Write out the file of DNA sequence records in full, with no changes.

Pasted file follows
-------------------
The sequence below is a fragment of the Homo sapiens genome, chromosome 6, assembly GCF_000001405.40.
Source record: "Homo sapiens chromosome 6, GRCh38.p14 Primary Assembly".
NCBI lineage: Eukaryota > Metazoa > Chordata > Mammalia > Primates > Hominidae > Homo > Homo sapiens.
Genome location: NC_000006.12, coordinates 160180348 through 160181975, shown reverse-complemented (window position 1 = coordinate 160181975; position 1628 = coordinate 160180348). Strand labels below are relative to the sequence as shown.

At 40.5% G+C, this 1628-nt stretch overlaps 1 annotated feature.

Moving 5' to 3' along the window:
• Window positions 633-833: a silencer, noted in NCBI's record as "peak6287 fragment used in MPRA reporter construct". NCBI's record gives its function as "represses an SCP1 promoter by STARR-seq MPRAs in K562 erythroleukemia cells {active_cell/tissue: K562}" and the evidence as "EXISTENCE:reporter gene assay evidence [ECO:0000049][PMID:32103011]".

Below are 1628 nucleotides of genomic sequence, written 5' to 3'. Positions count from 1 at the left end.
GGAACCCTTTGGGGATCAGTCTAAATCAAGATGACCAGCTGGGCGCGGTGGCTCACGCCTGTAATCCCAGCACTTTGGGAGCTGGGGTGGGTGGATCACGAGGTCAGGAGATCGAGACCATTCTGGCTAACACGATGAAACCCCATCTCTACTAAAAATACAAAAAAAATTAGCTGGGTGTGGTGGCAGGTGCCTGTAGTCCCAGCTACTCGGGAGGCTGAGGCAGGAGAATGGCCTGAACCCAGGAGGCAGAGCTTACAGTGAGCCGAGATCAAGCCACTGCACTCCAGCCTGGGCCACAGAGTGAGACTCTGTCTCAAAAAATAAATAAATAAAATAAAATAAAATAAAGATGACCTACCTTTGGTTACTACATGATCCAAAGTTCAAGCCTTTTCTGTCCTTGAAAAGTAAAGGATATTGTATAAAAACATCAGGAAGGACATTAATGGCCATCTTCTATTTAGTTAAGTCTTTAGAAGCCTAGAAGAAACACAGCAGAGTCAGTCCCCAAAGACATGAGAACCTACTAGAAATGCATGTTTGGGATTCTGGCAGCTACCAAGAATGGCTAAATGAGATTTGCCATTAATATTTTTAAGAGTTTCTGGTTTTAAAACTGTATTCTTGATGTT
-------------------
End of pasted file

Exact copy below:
The sequence below is a fragment of the Homo sapiens genome, chromosome 6, assembly GCF_000001405.40.
Source record: "Homo sapiens chromosome 6, GRCh38.p14 Primary Assembly".
NCBI lineage: Eukaryota > Metazoa > Chordata > Mammalia > Primates > Hominidae > Homo > Homo sapiens.
Genome location: NC_000006.12, coordinates 160180348 through 160181975, shown reverse-complemented (window position 1 = coordinate 160181975; position 1628 = coordinate 160180348). Strand labels below are relative to the sequence as shown.

At 40.5% G+C, this 1628-nt stretch overlaps 1 annotated feature.

Moving 5' to 3' along the window:
• Window positions 633-833: a silencer, noted in NCBI's record as "peak6287 fragment used in MPRA reporter construct". NCBI's record gives its function as "represses an SCP1 promoter by STARR-seq MPRAs in K562 erythroleukemia cells {active_cell/tissue: K562}" and the evidence as "EXISTENCE:reporter gene assay evidence [ECO:0000049][PMID:32103011]".

Below are 1628 nucleotides of genomic sequence, written 5' to 3'. Positions count from 1 at the left end.
GGAACCCTTTGGGGATCAGTCTAAATCAAGATGACCAGCTGGGCGCGGTGGCTCACGCCTGTAATCCCAGCACTTTGGGAGCTGGGGTGGGTGGATCACGAGGTCAGGAGATCGAGACCATTCTGGCTAACACGATGAAACCCCATCTCTACTAAAAATACAAAAAAAATTAGCTGGGTGTGGTGGCAGGTGCCTGTAGTCCCAGCTACTCGGGAGGCTGAGGCAGGAGAATGGCCTGAACCCAGGAGGCAGAGCTTACAGTGAGCCGAGATCAAGCCACTGCACTCCAGCCTGGGCCACAGAGTGAGACTCTGTCTCAAAAAATAAATAAATAAAATAAAATAAAATAAAGATGACCTACCTTTGGTTACTACATGATCCAAAGTTCAAGCCTTTTCTGTCCTTGAAAAGTAAAGGATATTGTATAAAAACATCAGGAAGGACATTAATGGCCATCTTCTATTTAGTTAAGTCTTTAGAAGCCTAGAAGAAACACAGCAGAGTCAGTCCCCAAAGACATGAGAACCTACTAGAAATGCATGTTTGGGATTCTGGCAGCTACCAAGAATGGCTAAATGAGATTTGCCATTAATATTTTTAAGAGTTTCTGGTTTTAAAACTGTATTCTTGATGTT